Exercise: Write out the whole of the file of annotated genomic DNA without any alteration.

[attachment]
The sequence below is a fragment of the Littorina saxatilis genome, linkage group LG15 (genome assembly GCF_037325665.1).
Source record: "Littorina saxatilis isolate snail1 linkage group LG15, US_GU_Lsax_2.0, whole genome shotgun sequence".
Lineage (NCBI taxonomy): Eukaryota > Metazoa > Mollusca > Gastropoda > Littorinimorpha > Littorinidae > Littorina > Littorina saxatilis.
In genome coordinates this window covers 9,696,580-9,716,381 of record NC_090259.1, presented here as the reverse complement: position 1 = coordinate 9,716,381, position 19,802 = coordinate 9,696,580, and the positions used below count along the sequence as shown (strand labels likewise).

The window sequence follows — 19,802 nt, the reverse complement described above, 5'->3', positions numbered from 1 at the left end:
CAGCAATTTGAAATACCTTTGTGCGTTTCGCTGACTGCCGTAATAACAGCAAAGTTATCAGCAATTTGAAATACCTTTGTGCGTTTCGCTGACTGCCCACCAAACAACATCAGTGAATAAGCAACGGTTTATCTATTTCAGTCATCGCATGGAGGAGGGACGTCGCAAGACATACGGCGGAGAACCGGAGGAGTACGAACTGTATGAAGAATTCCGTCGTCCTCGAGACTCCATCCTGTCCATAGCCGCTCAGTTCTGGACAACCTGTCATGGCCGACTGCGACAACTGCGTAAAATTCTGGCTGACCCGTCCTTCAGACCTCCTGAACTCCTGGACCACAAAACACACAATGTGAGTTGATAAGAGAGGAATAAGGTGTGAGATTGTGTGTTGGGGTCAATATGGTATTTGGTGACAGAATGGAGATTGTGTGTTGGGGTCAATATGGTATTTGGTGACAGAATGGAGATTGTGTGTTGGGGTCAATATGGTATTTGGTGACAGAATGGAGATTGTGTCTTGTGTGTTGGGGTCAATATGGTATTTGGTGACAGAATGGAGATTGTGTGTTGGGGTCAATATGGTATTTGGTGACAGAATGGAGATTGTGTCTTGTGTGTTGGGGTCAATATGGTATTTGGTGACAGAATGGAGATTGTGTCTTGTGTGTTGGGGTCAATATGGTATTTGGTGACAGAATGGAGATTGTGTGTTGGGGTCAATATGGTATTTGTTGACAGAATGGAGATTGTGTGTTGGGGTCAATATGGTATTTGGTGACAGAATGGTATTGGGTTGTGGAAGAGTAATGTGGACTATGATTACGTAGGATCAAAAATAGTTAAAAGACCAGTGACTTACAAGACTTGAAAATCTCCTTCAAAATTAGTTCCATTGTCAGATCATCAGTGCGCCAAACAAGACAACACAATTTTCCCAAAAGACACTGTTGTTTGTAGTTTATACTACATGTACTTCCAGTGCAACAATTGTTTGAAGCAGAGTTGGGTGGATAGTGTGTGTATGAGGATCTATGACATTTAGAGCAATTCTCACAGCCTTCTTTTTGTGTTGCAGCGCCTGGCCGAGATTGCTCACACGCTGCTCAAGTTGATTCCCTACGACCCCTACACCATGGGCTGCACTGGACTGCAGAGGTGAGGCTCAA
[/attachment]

The sequence below is a fragment of the Littorina saxatilis genome, linkage group LG15 (genome assembly GCF_037325665.1).
Source record: "Littorina saxatilis isolate snail1 linkage group LG15, US_GU_Lsax_2.0, whole genome shotgun sequence".
Lineage (NCBI taxonomy): Eukaryota > Metazoa > Mollusca > Gastropoda > Littorinimorpha > Littorinidae > Littorina > Littorina saxatilis.
In genome coordinates this window covers 9,696,580-9,716,381 of record NC_090259.1, presented here as the reverse complement: position 1 = coordinate 9,716,381, position 19,802 = coordinate 9,696,580, and the positions used below count along the sequence as shown (strand labels likewise).

The window sequence follows — 19,802 nt, the reverse complement described above, 5'->3', positions numbered from 1 at the left end:
CAGCAATTTGAAATACCTTTGTGCGTTTCGCTGACTGCCGTAATAACAGCAAAGTTATCAGCAATTTGAAATACCTTTGTGCGTTTCGCTGACTGCCCACCAAACAACATCAGTGAATAAGCAACGGTTTATCTATTTCAGTCATCGCATGGAGGAGGGACGTCGCAAGACATACGGCGGAGAACCGGAGGAGTACGAACTGTATGAAGAATTCCGTCGTCCTCGAGACTCCATCCTGTCCATAGCCGCTCAGTTCTGGACAACCTGTCATGGCCGACTGCGACAACTGCGTAAAATTCTGGCTGACCCGTCCTTCAGACCTCCTGAACTCCTGGACCACAAAACACACAATGTGAGTTGATAAGAGAGGAATAAGGTGTGAGATTGTGTGTTGGGGTCAATATGGTATTTGGTGACAGAATGGAGATTGTGTGTTGGGGTCAATATGGTATTTGGTGACAGAATGGAGATTGTGTGTTGGGGTCAATATGGTATTTGGTGACAGAATGGAGATTGTGTCTTGTGTGTTGGGGTCAATATGGTATTTGGTGACAGAATGGAGATTGTGTGTTGGGGTCAATATGGTATTTGGTGACAGAATGGAGATTGTGTCTTGTGTGTTGGGGTCAATATGGTATTTGGTGACAGAATGGAGATTGTGTCTTGTGTGTTGGGGTCAATATGGTATTTGGTGACAGAATGGAGATTGTGTGTTGGGGTCAATATGGTATTTGTTGACAGAATGGAGATTGTGTGTTGGGGTCAATATGGTATTTGGTGACAGAATGGTATTGGGTTGTGGAAGAGTAATGTGGACTATGATTACGTAGGATCAAAAATAGTTAAAAGACCAGTGACTTACAAGACTTGAAAATCTCCTTCAAAATTAGTTCCATTGTCAGATCATCAGTGCGCCAAACAAGACAACACAATTTTCCCAAAAGACACTGTTGTTTGTAGTTTATACTACATGTACTTCCAGTGCAACAATTGTTTGAAGCAGAGTTGGGTGGATAGTGTGTGTATGAGGATCTATGACATTTAGAGCAATTCTCACAGCCTTCTTTTTGTGTTGCAGCGCCTGGCCGAGATTGCTCACACGCTGCTCAAGTTGATTCCCTACGACCCCTACACCATGGGCTGCACTGGACTGCAGAGGTGAGGCTCAA